Spring migration has finally arrived, now that spring is here, at least by the calendar. This week’s new arrivals are eastern phoebes and a piping plover. Both species showed up on March 18. The phoebes were singing — one at my house and the other at Penney Townes’ house in Edgartown. Rick Dwyer observed the piping plover on Norton Point.

At this point in the season, we are noting the first arrivals, or early dates, of the species that are summer residents of the Island. There is also a peak time when migrants arrive, which is often about two weeks after their first arrival. And then a while later comes a time when migration ends and most of “our” breeding pairs have arrived.

The northward migration, or spring migration, is a long drawn out event. Because species migrate at different times, this migration continues into early June. Some of the early migrants have already started to come, but most of our summer residents will come later, including sparrows, orioles, vireos, warblers and, last but not least, the Empidonax flycatchers (irony: one of the Empidonax flycatchers is the least flycatcher). And there are migrants, such as many of the shorebirds that pass through but breed much further north. Indeed, there is much to look forward to.

More individuals of the three species noted in last week’s column — osprey, oystercatchers and brown-headed cowbirds — continue to trickle in. Alex Friedman observed an osprey at Uncle Seth’s Pond on March 17. Suzan Bellincampi reports that they are back at Felix Neck as of March 18. Anne Lemenager reports that one of the Wade’s Cove osprey arrived on March 19. Morgan Hodgson reports that Lobsterville pair is back. And on March 20 one of the high school ospreys returned to its nest in the football field’s light tower. Neither were there in mid-afternoon, but one was there when I drove by around 6 p.m. And Morgan Douglas reports his first osprey of the year over Vineyard Haven harbor on March 22.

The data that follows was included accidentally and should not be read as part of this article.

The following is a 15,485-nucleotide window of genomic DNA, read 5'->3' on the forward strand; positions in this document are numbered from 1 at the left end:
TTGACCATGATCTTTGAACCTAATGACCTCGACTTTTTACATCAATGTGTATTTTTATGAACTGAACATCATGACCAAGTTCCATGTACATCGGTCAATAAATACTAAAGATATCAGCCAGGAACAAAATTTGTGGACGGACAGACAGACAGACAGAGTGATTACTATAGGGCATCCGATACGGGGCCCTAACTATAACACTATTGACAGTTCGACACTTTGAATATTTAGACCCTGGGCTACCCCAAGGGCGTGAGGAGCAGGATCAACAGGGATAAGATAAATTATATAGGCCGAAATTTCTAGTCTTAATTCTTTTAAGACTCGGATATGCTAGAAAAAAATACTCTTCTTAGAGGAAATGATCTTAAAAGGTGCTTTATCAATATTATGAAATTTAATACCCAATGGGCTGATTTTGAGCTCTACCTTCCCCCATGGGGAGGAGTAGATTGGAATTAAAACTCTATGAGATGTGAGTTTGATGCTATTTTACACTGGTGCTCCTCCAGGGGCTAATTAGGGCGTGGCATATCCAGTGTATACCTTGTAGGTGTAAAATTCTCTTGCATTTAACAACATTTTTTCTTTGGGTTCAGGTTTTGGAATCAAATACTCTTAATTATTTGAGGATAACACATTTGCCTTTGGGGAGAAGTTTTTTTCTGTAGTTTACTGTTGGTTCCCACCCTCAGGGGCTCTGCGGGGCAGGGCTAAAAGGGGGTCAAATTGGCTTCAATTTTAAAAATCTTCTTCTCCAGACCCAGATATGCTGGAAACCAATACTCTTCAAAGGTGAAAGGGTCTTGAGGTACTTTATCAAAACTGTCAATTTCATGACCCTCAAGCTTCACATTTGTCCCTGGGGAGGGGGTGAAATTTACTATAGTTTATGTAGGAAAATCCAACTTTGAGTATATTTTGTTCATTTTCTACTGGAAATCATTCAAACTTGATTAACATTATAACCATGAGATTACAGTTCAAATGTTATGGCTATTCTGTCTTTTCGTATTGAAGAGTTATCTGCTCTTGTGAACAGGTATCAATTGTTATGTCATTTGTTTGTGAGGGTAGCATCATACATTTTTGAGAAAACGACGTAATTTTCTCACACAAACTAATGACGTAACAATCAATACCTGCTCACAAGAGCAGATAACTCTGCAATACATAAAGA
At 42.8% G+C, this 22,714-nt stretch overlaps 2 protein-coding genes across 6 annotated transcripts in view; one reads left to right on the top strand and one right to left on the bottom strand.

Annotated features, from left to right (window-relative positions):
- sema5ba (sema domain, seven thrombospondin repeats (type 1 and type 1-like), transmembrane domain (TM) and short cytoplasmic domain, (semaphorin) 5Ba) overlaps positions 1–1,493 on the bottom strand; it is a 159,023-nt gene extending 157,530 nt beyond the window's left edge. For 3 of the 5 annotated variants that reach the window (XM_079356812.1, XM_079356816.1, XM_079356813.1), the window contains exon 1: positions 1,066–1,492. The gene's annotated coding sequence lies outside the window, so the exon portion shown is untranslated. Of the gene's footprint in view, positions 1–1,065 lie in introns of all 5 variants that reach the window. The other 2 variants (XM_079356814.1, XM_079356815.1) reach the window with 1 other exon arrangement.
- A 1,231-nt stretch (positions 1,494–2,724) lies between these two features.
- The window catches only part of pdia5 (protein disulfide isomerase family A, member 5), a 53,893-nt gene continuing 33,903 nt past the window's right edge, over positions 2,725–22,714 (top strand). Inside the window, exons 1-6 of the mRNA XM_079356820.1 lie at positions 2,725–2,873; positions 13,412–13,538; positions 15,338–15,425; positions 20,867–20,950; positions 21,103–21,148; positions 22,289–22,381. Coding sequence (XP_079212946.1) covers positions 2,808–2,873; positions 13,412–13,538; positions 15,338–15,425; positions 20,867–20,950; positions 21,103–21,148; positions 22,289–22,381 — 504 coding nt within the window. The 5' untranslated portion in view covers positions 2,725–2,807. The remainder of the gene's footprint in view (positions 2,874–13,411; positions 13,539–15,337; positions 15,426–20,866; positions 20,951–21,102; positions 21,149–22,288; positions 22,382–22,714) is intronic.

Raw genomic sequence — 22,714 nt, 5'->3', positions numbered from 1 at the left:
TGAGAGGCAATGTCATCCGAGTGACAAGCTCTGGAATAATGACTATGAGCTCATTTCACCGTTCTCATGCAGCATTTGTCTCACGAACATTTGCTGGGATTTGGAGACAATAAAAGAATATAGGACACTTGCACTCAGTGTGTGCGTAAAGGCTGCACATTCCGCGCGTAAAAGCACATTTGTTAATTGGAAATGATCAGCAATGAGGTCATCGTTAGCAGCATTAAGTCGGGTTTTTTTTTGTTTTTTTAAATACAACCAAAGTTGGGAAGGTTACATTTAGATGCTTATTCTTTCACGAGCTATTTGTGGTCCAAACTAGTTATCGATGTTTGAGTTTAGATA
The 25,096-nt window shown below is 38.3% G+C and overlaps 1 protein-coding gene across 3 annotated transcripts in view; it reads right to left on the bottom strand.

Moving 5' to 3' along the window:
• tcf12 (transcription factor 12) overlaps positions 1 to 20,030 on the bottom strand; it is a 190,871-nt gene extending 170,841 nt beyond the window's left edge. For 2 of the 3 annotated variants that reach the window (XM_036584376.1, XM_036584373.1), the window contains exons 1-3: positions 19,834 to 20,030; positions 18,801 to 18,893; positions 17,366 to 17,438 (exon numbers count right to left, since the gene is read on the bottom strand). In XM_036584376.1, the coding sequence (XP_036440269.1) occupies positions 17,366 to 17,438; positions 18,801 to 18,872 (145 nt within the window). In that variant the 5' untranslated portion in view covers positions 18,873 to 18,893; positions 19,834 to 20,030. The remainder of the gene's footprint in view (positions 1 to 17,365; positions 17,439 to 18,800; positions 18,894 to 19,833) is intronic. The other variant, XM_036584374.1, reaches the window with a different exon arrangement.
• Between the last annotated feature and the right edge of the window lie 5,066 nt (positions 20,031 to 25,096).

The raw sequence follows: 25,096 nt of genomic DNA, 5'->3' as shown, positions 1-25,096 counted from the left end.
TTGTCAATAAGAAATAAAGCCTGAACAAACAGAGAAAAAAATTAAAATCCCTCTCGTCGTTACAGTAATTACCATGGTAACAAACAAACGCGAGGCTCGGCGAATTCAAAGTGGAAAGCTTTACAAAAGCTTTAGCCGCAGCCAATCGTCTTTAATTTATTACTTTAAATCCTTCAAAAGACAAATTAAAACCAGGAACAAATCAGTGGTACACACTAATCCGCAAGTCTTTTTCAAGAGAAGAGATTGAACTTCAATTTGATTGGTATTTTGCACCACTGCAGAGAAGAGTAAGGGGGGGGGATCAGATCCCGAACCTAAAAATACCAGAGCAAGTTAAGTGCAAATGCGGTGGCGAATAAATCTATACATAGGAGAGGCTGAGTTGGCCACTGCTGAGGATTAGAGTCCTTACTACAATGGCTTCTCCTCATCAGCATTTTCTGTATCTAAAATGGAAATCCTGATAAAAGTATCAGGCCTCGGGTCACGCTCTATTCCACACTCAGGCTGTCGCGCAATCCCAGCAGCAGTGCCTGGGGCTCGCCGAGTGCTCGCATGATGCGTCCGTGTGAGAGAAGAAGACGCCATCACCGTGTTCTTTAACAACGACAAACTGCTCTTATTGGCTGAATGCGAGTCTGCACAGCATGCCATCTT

Oystercatchers are also trickling in. Rick Dwyer observed two of them on Norton Point on March 18. Sharon Simonin reported two oystercatchers near Vineyard Haven harbor. And Susan Straight reports three oystercatchers at Chocker’s Point in Menemsha Pond.

Maggie Bresnahan and Penny Uhlendorf both report that brown-headed cowbirds have arrived. Learn their unique call note so you can listen for them later and realize how widespread they are.

Bird Sightings

Anne Good notes that she has had huge flocks of grackles and she says “they are eating us out of house and home.” The good news is that most of these large flocks will not stay here, but will move on to their more northern breeding grounds. That is, unless you are lucky enough to have a colony of them that will be nesting near your house.

Common loon with distinctive red eye and breeding plumage. — Lanny McDowell

Lanny McDowell reports that some of the common loons are now almost completely molted into their striking black and white breeding plumage. Note the brilliant red eye if you get a close-up view on one of these loons. He has also been watching the common eiders that are frequenting Menemsha Channel in search of blue mussels.

Laurie Meyst has been observing a screech owl living in a cavity of a tree. It is so unexpected to observe a cavity in a tree — they nest in cavities where a branch used to be — and see an owl staring back at you even in broad daylight. They are more common than we realize. Listen for their mournful whinny, which can either descend the scale or all the notes can be on the same pitch.

Sioux Eagle reports about 20 cedar waxwings in her yard along with some robins. Others reporting these handsome birds include Niki Patton, Tammy Deese and Sande Weinstein. These waxwings breed in scattered locales around the Island, but they are more abundant through the winter and early spring. They are nomadic as they are search for berries to eat. Adding a bird bath to your yard will increase the probability that they (and other species) will visit your yard.

On March 21, Jeff Verner spotted our old friend, the leucistic song sparrow that has been living near the southern end of Crystal Lake for over two years. He also found a green-winged teal and a pair of wood ducks hanging out with a few mallard on Edgartown Great Pond. And speaking of wood ducks, Happy Spongberg found a pair of wood ducks and five lesser scaup on Cranberry Acres Pond on March 18. Two different sightings of wood ducks in one week; I like that trend.

There are lots of birds around, so please get out looking for them, and be sure to report your bird sightings to birds@mvgazette.com.

Robert Culbert leads guided birding tours and is an ecological consultant living in Vineyard Haven.

Photos of recent Vineyard bird sightings.